‘Sir?’ Lockhart couldn’t help herself from blurting the question. ‘You don’t think Admirals Dahlgren or Marshall-Bennet need to see these? They’re critical to affairs on the Romulan borders, the Breen border…’
‘Do I need to repeat myself, Commander?’ When she didn’t answer, stunned, he stood and padded to the office window, the vast reaches of Starbase Bravo’s arboretum stretching beyond. ‘You have your orders. And have a priority one communication put through from my office to Captain Hargreaves on the Caliburn.’
If sequestering critical information away from the eyes of the Fourth Fleet’s highest flag officers was irregular, Admiral Beckett asking her, his senior intelligence adviser, to handle his private communications was downright odd. But Lockhart was not one to question her boss any more than she already had.
‘Of course,’ said Lockhart, but hesitated. ‘Sir, is there something wrong? Something I need to know about?’
Then Beckett did the most peculiar thing as he glanced back at her. He smiled. ‘Simply keeping you on your toes, Commander.’
It wasn’t a nice smile; more like sun on a frozen wasteland, sharp and without warmth. Lockhart still wasn’t sure she’d seen such behaviour from him before. But she was not the Director of Fourth Fleet Intelligence, and so he didn’t have to answer to her. ‘Of course,’ she said again, and left at his curt nod.
Being kept on her toes was a common experience in this office. Admiral Beckett was a careful and secretive man, and she knew he hardly trusted anyone and certainly did not fully trust her. But whether it was something in the reports she’d not spotted, or another issue entirely, one point was very clear to Commander Lockhart as she left the office.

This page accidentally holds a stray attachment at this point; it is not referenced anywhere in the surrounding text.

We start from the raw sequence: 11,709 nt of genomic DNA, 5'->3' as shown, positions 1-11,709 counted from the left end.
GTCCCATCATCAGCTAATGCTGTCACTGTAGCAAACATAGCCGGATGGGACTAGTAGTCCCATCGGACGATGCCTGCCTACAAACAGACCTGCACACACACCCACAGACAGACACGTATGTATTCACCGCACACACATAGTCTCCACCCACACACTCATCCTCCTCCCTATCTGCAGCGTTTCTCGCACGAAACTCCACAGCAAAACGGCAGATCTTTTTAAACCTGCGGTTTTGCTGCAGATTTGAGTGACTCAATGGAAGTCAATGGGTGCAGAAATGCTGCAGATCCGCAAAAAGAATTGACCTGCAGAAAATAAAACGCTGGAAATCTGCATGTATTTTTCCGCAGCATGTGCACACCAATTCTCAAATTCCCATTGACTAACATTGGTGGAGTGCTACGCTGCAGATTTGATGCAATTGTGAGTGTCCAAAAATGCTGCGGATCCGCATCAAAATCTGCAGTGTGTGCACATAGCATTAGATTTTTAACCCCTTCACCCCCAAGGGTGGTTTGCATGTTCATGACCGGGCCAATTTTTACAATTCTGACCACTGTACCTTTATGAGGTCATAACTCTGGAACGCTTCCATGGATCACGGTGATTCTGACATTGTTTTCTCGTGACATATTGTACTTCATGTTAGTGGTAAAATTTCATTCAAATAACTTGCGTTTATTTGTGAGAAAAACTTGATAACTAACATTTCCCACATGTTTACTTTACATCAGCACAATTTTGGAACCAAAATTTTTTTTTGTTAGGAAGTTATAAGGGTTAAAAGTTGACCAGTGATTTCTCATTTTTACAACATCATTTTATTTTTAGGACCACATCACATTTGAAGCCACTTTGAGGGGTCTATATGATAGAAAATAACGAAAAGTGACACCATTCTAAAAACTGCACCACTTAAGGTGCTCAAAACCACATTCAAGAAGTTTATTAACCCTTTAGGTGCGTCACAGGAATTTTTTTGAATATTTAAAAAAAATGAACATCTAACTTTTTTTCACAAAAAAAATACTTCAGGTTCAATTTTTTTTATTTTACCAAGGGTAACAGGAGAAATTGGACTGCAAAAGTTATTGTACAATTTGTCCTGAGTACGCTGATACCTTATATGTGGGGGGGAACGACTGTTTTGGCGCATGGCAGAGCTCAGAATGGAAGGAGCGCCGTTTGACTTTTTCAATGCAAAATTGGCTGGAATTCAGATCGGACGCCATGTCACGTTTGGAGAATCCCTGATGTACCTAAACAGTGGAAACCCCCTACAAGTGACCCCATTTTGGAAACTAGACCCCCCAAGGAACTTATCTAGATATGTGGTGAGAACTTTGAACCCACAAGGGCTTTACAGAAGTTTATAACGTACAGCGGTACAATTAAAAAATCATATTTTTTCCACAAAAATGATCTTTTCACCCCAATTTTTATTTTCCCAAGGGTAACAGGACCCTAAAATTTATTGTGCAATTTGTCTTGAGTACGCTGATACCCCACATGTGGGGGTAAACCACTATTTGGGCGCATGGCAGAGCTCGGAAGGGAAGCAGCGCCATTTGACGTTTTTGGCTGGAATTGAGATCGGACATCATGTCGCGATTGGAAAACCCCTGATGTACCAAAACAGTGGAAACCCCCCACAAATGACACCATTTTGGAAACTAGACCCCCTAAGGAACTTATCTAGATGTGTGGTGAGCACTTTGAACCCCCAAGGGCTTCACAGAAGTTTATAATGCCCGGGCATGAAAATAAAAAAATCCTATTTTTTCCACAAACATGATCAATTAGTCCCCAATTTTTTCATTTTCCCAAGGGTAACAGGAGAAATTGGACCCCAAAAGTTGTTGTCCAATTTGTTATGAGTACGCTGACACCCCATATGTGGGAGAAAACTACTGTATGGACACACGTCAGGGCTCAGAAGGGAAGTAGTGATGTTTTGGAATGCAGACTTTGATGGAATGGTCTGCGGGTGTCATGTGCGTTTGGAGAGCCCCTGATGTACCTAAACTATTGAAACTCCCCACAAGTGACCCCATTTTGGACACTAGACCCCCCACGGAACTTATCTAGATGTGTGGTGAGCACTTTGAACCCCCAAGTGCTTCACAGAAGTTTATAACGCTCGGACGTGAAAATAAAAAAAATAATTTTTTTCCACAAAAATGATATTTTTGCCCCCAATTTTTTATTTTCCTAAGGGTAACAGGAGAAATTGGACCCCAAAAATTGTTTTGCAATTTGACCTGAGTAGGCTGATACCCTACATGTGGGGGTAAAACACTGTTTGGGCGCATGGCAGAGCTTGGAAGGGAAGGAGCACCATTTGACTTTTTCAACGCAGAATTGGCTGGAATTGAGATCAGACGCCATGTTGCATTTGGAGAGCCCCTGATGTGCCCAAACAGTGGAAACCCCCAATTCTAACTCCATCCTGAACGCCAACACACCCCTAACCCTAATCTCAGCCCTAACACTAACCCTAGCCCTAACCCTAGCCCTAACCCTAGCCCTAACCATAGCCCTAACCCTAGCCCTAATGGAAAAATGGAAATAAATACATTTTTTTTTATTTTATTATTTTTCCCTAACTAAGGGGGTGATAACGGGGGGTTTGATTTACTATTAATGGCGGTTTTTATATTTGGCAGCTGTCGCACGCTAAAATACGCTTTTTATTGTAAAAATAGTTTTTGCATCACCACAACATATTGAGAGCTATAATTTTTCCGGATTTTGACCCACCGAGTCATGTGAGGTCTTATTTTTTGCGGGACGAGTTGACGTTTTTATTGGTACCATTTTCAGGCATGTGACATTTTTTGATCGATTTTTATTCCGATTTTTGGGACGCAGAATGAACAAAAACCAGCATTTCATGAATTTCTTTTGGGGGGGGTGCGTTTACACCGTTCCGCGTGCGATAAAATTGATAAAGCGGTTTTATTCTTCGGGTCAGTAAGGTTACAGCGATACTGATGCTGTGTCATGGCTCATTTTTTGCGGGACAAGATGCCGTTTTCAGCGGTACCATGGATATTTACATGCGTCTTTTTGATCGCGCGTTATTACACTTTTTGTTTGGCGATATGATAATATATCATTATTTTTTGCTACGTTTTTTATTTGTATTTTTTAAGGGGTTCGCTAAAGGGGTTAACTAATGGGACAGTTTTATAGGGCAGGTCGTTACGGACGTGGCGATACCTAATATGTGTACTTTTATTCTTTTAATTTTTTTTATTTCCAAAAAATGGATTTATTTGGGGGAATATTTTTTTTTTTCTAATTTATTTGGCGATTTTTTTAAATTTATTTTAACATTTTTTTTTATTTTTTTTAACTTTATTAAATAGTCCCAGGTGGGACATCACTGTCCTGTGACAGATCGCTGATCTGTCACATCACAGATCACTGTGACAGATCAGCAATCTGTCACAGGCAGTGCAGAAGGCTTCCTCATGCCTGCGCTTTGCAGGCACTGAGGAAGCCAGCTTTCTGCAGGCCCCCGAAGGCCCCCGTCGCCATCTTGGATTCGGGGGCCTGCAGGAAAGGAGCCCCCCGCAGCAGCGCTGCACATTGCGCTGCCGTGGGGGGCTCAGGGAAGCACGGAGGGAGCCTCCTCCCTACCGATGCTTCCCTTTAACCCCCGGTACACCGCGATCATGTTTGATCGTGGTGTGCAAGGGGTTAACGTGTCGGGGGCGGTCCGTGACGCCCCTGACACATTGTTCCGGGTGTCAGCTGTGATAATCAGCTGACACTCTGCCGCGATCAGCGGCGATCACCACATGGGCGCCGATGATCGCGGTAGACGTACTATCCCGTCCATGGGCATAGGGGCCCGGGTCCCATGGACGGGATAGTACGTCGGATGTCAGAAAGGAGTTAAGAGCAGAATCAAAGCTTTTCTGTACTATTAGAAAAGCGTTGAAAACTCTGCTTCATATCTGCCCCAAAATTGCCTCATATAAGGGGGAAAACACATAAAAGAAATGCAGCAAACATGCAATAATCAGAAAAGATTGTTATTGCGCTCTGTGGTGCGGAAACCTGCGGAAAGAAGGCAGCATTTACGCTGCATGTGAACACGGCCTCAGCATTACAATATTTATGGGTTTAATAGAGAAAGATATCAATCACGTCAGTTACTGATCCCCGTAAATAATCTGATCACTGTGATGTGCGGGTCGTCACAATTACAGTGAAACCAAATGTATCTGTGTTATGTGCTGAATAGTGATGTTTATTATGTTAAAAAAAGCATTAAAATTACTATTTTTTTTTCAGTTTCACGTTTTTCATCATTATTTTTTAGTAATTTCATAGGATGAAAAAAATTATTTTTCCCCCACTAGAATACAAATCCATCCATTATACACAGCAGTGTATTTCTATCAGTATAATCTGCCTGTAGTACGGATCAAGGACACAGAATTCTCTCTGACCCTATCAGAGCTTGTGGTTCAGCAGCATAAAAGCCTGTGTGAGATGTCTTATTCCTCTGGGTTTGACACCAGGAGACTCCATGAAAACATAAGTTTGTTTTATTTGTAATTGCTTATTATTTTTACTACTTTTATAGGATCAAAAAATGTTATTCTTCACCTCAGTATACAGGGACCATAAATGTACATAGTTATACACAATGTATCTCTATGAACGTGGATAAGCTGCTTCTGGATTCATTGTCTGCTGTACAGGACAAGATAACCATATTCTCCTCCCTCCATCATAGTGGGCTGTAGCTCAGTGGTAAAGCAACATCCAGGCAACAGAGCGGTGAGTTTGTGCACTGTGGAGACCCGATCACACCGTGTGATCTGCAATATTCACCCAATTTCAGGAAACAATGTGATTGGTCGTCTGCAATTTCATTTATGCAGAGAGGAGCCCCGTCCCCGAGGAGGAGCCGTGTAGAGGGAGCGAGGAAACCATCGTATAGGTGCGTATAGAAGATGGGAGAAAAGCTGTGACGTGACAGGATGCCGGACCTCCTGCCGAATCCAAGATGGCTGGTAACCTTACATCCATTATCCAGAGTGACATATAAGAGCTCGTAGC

Something, somewhere was very wrong.
What does this mean? Who knows. But what is known to us, the audience, is that right now – in the early weeks of 2401 – many elements of Starfleet are held in the iron grip of Changeling infiltrators. It’s unknown how that story will end; we’ll have to wait for Picard & co to save the day on that score.
So let this snippet say one thing: it’s open season on integrating this conspiracy into your storyline. Maybe something’s amiss and your characters don’t know what. Maybe they’re receiving seemingly-strange orders from Fourth Fleet Command (is it paranoia, or something more sinister?). Maybe now’s the time to figure one of your characters has actually been replaced by a Changeling infiltrator.
It’s too soon to know how this ends. But this is a storyline Bravo Fleet is going to face, even if saving the day falls to someone else. That does mean weaving it into your plots has limitations – this conspiracy isn’t being blown wide open, and this conspiracy isn’t being resolved! It also has risks, because we don’t know how it ends.
But if you want to play with fire, go right ahead.